Don’t let the title fool you. The Year of Spectacular Men, which opens in theaters tomorrow, is really about women — sisters, in fact, played by real-life siblings Zoey and Madelyn Deutch, the latter of whom also wrote and scored the film. The family factor continues with the mom, played by their real-life mom Lea Thompson — who also directed, her first time doing so after a long and steady career as an actress (Back to the Future, Caroline in the City). Zoey is a producer, as is Howard Deutch, who, if you haven’t already guessed by now, is their father and Thompson’s husband. Here, we chat with the sisters— plus, Madelyn shares an exclusive playlist inspired by female friendships.
The decision to make this film a family affair…
Madelyn Deutch & Zoey Deutch: We wanted to give each other jobs that no one else would. As women in this business, you’re often operating from a place of scarcity versus abundance — and opportunities to make your own content are not necessarily banging your door down. The conceit of the project was that Maddie would write, star, compose the score, Zoey would produce and star, and Lea (our mom) would direct and star. Also having a small budget gave us a great excuse to multitask!
The best part about working with family…
ZD & MD: The boundaries are so different that you can lean on each other in ways that you would never be able to with a normal costar, or coworker.
And the most challenging part…
ZD & MD: The boundaries are so different that sometimes you cross them without even realizing!
An example of how our real-life relationship bled into the film…
ZD & MD: Mostly in the improv! Especially in the walk-and-talk scene in the pharmacy. Our mom would keep rolling the camera after the scene was over and it would send us into these high-energy situations where we’d be pushing one another to see how much more we would discover, or who was going to make whom laugh first.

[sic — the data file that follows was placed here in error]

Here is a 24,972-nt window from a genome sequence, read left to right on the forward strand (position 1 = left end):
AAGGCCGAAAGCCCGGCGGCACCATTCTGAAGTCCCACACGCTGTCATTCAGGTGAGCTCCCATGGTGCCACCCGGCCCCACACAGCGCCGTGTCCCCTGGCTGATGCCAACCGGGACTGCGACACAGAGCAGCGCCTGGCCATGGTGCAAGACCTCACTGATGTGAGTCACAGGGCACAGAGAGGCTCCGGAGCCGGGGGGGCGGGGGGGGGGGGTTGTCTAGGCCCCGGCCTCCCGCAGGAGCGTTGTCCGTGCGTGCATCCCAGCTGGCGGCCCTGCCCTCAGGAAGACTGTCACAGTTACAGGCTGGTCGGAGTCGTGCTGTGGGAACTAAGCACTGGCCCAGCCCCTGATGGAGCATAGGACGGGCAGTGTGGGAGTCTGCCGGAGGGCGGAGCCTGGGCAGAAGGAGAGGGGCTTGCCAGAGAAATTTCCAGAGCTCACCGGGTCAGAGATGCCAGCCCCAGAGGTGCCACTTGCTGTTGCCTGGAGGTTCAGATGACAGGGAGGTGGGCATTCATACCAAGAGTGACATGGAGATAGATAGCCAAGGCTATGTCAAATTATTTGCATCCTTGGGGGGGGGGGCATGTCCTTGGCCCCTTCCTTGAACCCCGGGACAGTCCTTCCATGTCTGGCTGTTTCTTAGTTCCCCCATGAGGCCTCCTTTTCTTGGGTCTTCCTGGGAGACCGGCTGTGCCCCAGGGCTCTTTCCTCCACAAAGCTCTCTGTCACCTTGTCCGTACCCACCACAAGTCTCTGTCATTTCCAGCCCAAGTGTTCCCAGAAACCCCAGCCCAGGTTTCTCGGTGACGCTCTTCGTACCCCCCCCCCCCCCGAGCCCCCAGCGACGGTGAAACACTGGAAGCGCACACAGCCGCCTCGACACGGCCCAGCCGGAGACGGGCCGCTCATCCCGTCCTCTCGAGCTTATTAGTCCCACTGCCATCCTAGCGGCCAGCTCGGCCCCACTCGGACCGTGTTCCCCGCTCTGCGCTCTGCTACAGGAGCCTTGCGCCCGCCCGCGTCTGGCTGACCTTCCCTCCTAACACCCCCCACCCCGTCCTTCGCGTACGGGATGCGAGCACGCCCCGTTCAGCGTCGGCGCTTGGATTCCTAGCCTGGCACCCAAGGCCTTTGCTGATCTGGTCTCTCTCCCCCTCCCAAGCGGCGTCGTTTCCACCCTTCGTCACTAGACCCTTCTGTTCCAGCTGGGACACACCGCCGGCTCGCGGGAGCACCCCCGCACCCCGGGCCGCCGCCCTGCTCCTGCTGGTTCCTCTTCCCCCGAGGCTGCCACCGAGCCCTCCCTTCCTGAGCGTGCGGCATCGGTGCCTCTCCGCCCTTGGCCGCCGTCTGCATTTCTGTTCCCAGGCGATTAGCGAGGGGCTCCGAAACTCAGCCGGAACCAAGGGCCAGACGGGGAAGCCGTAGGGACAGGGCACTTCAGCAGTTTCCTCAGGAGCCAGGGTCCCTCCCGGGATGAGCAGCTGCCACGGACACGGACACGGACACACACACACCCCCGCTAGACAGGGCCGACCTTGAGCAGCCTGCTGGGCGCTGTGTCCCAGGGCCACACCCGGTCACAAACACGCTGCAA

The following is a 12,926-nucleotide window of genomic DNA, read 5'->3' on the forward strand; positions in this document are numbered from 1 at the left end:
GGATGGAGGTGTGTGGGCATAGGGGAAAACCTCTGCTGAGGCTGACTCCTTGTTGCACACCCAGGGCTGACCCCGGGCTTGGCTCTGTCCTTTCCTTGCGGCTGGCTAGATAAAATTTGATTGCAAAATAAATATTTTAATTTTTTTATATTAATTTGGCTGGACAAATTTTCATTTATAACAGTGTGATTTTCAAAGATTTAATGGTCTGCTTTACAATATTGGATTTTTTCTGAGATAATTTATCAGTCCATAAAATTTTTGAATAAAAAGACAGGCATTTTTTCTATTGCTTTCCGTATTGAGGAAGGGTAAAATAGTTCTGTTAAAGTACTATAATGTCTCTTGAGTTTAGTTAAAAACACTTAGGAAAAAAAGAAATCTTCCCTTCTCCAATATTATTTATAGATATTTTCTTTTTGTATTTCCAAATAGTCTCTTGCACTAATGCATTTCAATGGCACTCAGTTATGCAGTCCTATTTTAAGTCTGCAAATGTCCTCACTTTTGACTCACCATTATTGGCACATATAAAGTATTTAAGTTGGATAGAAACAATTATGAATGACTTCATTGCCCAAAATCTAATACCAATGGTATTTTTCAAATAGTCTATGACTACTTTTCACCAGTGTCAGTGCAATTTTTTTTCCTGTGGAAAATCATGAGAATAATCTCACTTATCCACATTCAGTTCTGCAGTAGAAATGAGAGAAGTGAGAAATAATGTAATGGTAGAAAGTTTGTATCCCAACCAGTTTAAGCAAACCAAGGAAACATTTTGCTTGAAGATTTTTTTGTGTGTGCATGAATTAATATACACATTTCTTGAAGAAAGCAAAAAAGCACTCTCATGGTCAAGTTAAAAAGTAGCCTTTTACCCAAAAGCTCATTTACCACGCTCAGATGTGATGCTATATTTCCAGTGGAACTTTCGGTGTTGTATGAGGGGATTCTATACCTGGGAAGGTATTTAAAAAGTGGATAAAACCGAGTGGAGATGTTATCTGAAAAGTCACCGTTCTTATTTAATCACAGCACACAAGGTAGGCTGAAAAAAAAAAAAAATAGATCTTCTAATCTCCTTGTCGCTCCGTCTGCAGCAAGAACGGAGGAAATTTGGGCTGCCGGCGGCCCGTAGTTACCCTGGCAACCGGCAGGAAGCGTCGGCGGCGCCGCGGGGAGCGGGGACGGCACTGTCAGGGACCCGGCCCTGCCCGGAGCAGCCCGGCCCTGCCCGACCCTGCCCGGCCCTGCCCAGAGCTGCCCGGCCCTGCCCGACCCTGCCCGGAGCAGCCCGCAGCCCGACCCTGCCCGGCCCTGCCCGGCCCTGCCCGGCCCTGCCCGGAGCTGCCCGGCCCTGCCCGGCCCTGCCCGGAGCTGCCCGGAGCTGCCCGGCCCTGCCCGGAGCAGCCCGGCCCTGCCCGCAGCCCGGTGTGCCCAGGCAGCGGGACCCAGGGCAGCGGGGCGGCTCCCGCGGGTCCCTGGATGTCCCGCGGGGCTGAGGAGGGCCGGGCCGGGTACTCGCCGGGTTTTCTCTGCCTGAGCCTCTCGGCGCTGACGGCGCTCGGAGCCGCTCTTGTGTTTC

Any of the scenes in the film where it feels like an even exchange of energy and less like an older/younger type of dynamic is much closer to who we are as siblings. We each have things we’re better and worse at, and we try our best to show up in the spots where we need each other.
ZD: The scene on the sidewalk at the end of the film in San Francisco. It’s very touching to me and feels like a love letter to sisterhood. And what I think makes this movie so cool is that that’s really the essence of the film.
MD: The fight scene with Jesse Bradford outside the party, because we weren’t supposed to shoot it that night. Something about the spontaneity and the leap of faith required from the actors, the director, the crew, etc., was really important for the tone — and I think the adrenaline of the unexpected added so much to the chemistry of the scene. Also, selfishly from a writer’s POV, it makes me incredibly happy that the scene remained as written, made it into the film, and was not chopped up in the edit. It was a tough scene emotionally, and I love that it gets to have a life.Favorite line and why…
ZD & MD: We love “Bitches need bitches!” It’s funny but also poignant.Favorite behind-the-scenes anecdote…
ZD & MD: There’s a TON of Tory Burch in the film!! We had such a small budget, we had to pull from a lot of our personal relationships with designers, and Tory was incredibly generous with us and so supportive of our female-led project.Between takes, you’d find us…
ZD & MD: Cracking up on and off camera, with our mom yelling from the other side of set for us to be serious!!
”This playlist features all women musicians who are friends and contemporaries of ours!” — Madelyn & Zoey Deutch
- Chicken Woman — Starcrawler
- Only Songs — The Wild Reeds
- Trust Me Baby — Empress Of
- Release the Hounds — Jarina De Marco
- All of the Love in the World — Lily Kershaw
- Hear You Now — Taali
- It’s Over, Bobby — Charlotte Dos Santos
- When We’re High — LP
- Not You — Leslie Powell
- This Is Our Youth — BLEITCH